This is the quote which I recalled, and which helped me to see the remedy, or remedies in this case, based on what pro­cess was taking place with the cat. When I was looking at Gizmo with her transformed image, due to her illness, and trying to see the background of the image of the cosmos that had the possibility of healing her, this above quote stood as a confidence builder. I have read the above cited text so many times that I was able to actually visualize the pages on arsenic. Then, linking up what I saw, the emaciation of Gizmo, the pale mucous membranes, and the extraordinary behavior, two remedies formed in my mind: arsenic and iron.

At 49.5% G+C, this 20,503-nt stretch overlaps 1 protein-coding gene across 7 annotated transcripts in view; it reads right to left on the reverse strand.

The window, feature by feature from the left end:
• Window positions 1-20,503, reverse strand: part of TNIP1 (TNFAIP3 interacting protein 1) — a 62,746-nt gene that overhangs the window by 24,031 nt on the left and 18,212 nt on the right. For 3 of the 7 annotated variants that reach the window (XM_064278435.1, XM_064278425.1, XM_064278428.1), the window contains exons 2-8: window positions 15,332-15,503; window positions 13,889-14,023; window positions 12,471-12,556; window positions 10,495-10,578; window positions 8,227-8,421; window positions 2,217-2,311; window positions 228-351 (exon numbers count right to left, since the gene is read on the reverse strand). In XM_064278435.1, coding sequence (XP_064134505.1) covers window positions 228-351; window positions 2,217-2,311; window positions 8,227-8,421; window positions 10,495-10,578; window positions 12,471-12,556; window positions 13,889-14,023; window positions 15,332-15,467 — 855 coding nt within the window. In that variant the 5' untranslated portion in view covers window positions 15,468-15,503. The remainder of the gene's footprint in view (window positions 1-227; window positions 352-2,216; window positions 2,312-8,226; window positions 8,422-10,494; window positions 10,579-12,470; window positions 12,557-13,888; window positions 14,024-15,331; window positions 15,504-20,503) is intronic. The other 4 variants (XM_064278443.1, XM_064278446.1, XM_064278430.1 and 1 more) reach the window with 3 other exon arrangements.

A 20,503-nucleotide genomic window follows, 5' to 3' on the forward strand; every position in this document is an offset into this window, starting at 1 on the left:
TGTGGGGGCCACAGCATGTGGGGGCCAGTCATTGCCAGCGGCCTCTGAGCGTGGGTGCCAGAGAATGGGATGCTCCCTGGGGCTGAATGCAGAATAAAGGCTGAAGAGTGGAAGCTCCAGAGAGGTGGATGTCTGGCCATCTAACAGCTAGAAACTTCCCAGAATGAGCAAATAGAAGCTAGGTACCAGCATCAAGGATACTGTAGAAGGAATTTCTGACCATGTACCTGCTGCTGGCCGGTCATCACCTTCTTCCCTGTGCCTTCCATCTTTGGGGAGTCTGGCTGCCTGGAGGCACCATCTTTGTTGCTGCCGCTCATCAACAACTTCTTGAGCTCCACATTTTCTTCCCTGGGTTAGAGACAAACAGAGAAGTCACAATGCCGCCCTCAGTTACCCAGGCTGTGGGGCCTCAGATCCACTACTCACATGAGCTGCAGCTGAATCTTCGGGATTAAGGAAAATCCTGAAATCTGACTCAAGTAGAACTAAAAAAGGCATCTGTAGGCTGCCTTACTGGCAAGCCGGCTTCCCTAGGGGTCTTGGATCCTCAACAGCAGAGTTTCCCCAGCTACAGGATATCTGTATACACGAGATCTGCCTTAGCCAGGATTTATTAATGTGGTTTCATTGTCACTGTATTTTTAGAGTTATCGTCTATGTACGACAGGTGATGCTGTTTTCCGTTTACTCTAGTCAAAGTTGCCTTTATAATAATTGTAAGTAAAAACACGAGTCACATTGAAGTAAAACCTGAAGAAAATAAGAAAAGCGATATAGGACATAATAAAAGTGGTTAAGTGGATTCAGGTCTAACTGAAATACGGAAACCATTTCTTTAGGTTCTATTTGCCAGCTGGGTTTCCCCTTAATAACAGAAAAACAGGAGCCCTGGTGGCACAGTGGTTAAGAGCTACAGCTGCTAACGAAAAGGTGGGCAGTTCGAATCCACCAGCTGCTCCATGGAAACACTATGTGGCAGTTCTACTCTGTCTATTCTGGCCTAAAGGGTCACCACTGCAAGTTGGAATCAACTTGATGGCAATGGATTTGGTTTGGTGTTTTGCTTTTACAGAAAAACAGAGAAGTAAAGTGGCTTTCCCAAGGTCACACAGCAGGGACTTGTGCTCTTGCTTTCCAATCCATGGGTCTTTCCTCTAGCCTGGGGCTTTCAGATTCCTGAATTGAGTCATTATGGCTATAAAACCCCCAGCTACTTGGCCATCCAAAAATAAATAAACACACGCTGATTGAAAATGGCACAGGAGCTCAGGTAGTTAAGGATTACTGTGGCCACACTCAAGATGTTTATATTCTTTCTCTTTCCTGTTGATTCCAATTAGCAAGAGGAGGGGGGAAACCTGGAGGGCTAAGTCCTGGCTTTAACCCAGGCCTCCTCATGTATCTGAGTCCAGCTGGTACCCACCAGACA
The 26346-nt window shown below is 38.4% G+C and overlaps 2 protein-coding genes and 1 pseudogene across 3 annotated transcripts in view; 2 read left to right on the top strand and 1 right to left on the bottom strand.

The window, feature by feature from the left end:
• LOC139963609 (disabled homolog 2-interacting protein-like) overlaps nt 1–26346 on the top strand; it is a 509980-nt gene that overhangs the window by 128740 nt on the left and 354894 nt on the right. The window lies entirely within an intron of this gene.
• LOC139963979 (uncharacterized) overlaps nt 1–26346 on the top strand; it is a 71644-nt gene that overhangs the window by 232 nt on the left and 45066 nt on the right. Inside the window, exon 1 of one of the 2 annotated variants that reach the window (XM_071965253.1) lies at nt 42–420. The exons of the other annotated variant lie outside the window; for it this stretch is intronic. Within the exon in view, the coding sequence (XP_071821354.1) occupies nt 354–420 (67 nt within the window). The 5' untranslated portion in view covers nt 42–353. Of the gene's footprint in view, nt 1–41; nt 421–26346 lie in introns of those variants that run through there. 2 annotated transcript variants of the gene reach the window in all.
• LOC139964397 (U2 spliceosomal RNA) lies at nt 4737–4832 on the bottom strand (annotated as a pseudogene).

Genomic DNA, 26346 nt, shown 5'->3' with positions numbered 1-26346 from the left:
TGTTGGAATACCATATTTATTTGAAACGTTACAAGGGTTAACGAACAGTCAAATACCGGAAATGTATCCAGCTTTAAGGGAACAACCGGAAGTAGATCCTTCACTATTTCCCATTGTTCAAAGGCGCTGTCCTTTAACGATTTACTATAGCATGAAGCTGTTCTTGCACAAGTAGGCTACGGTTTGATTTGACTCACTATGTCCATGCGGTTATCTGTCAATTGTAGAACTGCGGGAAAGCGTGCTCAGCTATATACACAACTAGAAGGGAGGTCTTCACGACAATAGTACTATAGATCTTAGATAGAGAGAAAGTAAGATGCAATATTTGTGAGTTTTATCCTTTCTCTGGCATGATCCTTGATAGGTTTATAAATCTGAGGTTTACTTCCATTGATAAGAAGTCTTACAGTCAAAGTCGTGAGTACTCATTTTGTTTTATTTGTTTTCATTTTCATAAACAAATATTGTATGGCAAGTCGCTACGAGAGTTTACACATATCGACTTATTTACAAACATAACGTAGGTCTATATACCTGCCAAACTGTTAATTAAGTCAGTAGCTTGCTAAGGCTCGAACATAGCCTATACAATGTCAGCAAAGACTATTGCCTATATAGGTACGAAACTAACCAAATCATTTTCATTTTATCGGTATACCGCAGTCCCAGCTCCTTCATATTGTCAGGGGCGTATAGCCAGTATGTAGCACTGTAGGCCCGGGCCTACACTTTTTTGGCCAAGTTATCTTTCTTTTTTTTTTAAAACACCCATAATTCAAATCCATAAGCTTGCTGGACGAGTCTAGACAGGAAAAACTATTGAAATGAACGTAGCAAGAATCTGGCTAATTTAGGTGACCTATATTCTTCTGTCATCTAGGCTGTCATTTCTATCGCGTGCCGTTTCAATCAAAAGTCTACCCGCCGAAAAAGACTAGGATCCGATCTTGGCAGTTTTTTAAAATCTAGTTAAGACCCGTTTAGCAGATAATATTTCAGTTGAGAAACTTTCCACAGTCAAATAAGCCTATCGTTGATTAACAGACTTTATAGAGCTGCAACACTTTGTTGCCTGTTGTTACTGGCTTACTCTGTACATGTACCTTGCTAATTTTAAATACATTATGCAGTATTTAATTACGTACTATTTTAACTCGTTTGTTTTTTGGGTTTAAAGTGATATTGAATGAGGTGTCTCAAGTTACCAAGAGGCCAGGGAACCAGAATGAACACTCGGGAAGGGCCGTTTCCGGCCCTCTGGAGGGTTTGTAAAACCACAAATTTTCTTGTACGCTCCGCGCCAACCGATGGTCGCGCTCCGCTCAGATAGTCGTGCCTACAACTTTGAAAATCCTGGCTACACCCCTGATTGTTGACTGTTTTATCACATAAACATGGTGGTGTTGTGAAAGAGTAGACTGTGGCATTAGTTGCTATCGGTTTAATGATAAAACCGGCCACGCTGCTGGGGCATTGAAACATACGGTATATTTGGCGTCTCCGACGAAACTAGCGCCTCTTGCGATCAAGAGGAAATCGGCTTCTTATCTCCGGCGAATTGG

The full remedy, I felt, should be Ferrum arsenicate, but I pondered on my lack of experience and chose to take it step by step, one thing at a time. I chose to give Arsenicum album decoct. 12X, three times daily for seven days.

On November 30, 1992 Gizmo returned for a check-up. Her owner was much hap­pier than the first time I met her, and I was able to feel some success. Gizmo's weight was up to 4 1/2 pounds. She was now playing, and was performing her strange act only 3 or 4 times a day, a marked decrease in the 14 days since her first visit. I began the second remedy, Ferrum met. 12X, three times daily for 12 days.

Five days later, her owner reported that Gizmo was normal, and I advised her to stop the remedy. A very pleasing post­script to the case history is that, on January 3, 1994, a now plump Gizmo returned to my office to be declawed, and weighed in at 8 1/2 pounds.